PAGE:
(2) Thought of as a map $TX \to T^\ast X$ given by $v \mapsto \omega(v, \cdot)$, it is nondegenerate. Hence there is an inverse map $\omega^{-1}: T^\ast X \to TX$. (again, this is super-easy to check in coordinates, and everything is actually independent).

Now that we have a 2-form with these 2 properties, I will never have to mention coordinates again.

Given a Hamiltonian $H$, its differential is a 1-form $dH$. But we have a map $\omega^{-1}$ which takes 1-forms to vector fields (this is just the map $T^\ast X \to TX$). So we have a vector field $X_H = \omega^{-1}(dH)$ which is canonically associated to any Hamiltonian. Then Hamilton's equations are just

$$\frac{dx}{dt} = X_H(x)$$

Where $x = (q,p) \in T^\ast X$. That is, Hamilton's equations are the equations generating the flow of the vector field $X_H$ on $T^\ast X$.

If you're still with me, some fancier stuff:

(1) The tensor $\omega^{-1}$ is a Poisson tensor, and defines a Poisson bracket on smooth functions on $T^\ast X$ given by $\{f,g\} = \omega^{-1}(df, dg)$.

(2) If you started with a Lagrangian $L$ on $TX$, Then you can define the Legendre transform as follows. We need to assume that we can solve $p = \frac{\partial L}{\partial v}$ as a function of $v$ (otherwise the Legendre transform is more complicated and might not be defined). By laziness, I will write the solution as $v(p)$. Then you set $H(q,p) = pv(p) - L(q, v(p))$ and check that this is a well-defined function on $T^\ast X$ (for example, the product $p v(p)$ is pairing a covector with a vector which is well-defined and coordinate-independent).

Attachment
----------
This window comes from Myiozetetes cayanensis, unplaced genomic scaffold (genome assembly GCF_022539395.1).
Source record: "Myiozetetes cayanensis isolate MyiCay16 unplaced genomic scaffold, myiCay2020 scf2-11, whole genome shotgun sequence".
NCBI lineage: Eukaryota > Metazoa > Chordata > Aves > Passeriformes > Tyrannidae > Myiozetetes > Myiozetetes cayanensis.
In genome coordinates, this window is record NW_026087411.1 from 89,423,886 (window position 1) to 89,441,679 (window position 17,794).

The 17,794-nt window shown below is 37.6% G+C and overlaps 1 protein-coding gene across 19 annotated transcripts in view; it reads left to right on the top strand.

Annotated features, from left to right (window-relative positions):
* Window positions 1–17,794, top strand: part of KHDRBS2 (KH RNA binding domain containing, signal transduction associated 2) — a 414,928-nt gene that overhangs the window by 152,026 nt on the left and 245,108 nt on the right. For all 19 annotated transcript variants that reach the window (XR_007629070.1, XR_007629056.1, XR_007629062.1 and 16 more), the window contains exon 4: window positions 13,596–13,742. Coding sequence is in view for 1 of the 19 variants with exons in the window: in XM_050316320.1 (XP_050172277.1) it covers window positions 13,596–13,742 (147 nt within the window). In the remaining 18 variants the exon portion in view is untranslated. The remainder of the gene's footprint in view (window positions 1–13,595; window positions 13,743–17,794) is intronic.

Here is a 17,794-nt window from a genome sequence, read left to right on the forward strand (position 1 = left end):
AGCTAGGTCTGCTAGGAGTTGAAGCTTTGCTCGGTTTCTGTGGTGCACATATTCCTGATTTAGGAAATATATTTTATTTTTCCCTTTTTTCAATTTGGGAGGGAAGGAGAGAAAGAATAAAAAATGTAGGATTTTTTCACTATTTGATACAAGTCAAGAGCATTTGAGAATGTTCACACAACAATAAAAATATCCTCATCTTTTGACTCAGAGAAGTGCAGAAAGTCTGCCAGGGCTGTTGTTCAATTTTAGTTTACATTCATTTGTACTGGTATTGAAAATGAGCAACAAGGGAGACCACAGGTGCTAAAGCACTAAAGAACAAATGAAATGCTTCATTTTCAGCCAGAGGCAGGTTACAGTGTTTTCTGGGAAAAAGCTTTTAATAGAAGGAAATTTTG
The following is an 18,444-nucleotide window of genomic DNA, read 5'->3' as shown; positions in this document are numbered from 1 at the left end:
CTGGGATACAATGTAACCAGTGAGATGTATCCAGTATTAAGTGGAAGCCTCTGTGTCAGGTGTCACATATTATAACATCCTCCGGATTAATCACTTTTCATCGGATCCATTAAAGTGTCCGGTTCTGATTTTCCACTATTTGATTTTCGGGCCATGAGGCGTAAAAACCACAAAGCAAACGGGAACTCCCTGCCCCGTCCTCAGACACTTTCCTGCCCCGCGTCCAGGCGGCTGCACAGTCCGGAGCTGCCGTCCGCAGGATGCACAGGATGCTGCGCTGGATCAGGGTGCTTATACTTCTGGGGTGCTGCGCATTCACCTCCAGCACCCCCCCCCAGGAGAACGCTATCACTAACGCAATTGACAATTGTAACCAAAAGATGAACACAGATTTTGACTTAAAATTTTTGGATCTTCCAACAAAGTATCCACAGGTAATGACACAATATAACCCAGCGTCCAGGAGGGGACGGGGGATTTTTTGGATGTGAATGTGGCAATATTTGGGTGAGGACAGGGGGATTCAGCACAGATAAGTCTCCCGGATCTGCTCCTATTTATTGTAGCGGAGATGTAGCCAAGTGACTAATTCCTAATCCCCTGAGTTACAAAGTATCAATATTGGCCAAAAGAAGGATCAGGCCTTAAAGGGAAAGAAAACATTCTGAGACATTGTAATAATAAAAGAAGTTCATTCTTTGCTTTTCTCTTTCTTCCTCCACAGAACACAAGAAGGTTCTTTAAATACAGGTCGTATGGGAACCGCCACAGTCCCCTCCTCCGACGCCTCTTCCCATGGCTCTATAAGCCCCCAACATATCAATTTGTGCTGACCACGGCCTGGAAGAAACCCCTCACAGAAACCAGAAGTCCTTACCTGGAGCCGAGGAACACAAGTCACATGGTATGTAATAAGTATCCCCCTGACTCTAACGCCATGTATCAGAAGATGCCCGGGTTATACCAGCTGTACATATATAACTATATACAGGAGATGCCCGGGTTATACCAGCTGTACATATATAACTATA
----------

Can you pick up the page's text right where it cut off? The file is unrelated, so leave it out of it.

(3) Simple calculation shows that if $x(t)$ is a solution of Hamilton's equations, then $\frac{d}{dt}H(x(t)) = 0$ is equivalent to $d^2 H = 0$, which of course is true by properties of the exterior derivative.

(4) You can also make coordinate-independent sense of the Euler-Lagrange equations, but it is not quite as nice as the above because the equations are second order.

(5) If you want to deal with constraints (even nonholonomic!) then go right ahead because again with a little bit of thought everything still works (though nonholonomic constraints certainly require more thought than holonomic).

(6) If the Hamiltonian is time-dependent, then the vector field $X_H$ is now a time-dependent vector field, but otherwise everything works. You will also see that $\frac{d}{dt}H(x(t)) = \frac{\partial H}{\partial t}(x(t))$. If you want something more coordinate independent than this then you can rephrase it in terms of contact geometry.

Last edited: Jul 14, 2011